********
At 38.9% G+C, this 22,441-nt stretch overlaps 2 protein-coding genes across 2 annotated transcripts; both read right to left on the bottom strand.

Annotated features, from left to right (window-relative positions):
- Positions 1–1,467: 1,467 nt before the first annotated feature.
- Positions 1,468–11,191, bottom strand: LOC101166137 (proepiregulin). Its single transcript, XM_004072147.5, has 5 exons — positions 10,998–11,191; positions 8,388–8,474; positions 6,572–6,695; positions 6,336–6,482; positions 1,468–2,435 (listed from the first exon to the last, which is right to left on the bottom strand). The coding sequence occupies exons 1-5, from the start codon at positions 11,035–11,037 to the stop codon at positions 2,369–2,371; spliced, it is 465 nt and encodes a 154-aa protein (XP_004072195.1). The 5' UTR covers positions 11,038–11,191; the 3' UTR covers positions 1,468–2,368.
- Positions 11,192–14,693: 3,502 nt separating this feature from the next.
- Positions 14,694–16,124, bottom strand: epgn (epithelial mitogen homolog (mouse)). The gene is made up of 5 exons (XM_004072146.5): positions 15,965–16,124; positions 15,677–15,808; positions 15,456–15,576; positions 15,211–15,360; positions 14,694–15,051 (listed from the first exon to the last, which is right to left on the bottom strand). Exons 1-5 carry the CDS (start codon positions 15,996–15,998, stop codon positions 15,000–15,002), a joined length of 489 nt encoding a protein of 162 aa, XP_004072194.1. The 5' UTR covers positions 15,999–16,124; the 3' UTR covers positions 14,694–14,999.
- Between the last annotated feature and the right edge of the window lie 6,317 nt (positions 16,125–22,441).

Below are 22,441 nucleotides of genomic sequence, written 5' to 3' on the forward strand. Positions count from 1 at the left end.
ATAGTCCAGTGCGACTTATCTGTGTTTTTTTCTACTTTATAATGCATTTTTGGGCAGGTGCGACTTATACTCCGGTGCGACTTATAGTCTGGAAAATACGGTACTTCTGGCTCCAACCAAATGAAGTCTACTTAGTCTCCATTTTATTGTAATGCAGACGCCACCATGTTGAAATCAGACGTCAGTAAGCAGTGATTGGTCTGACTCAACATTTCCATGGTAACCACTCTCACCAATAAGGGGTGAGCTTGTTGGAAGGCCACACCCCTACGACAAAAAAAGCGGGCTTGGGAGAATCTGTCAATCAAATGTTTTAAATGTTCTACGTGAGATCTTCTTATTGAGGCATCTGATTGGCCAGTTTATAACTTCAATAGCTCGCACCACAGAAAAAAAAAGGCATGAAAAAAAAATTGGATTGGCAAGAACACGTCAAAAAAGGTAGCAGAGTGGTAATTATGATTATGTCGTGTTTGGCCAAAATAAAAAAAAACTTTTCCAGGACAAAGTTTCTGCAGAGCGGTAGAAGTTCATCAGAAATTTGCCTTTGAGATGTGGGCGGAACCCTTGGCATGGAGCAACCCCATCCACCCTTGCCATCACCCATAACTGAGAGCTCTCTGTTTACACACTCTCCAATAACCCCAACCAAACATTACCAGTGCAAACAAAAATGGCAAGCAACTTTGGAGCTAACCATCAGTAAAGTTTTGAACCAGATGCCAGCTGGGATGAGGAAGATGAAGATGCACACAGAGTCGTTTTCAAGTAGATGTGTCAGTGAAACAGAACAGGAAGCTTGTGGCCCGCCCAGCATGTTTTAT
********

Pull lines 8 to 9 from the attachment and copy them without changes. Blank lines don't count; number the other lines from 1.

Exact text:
Below are 22,441 nucleotides of genomic sequence, written 5' to 3' on the forward strand. Positions count from 1 at the left end.
ATAGTCCAGTGCGACTTATCTGTGTTTTTTTCTACTTTATAATGCATTTTTGGGCAGGTGCGACTTATACTCCGGTGCGACTTATAGTCTGGAAAATACGGTACTTCTGGCTCCAACCAAATGAAGTCTACTTAGTCTCCATTTTATTGTAATGCAGACGCCACCATGTTGAAATCAGACGTCAGTAAGCAGTGATTGGTCTGACTCAACATTTCCATGGTAACCACTCTCACCAATAAGGGGTGAGCTTGTTGGAAGGCCACACCCCTACGACAAAAAAAGCGGGCTTGGGAGAATCTGTCAATCAAATGTTTTAAATGTTCTACGTGAGATCTTCTTATTGAGGCATCTGATTGGCCAGTTTATAACTTCAATAGCTCGCACCACAGAAAAAAAAAGGCATGAAAAAAAAATTGGATTGGCAAGAACACGTCAAAAAAGGTAGCAGAGTGGTAATTATGATTATGTCGTGTTTGGCCAAAATAAAAAAAAACTTTTCCAGGACAAAGTTTCTGCAGAGCGGTAGAAGTTCATCAGAAATTTGCCTTTGAGATGTGGGCGGAACCCTTGGCATGGAGCAACCCCATCCACCCTTGCCATCACCCATAACTGAGAGCTCTCTGTTTACACACTCTCCAATAACCCCAACCAAACATTACCAGTGCAAACAAAAATGGCAAGCAACTTTGGAGCTAACCATCAGTAAAGTTTTGAACCAGATGCCAGCTGGGATGAGGAAGATGAAGATGCACACAGAGTCGTTTTCAAGTAGATGTGTCAGTGAAACAGAACAGGAAGCTTGTGGCCCGCCCAGCATGTTTTAT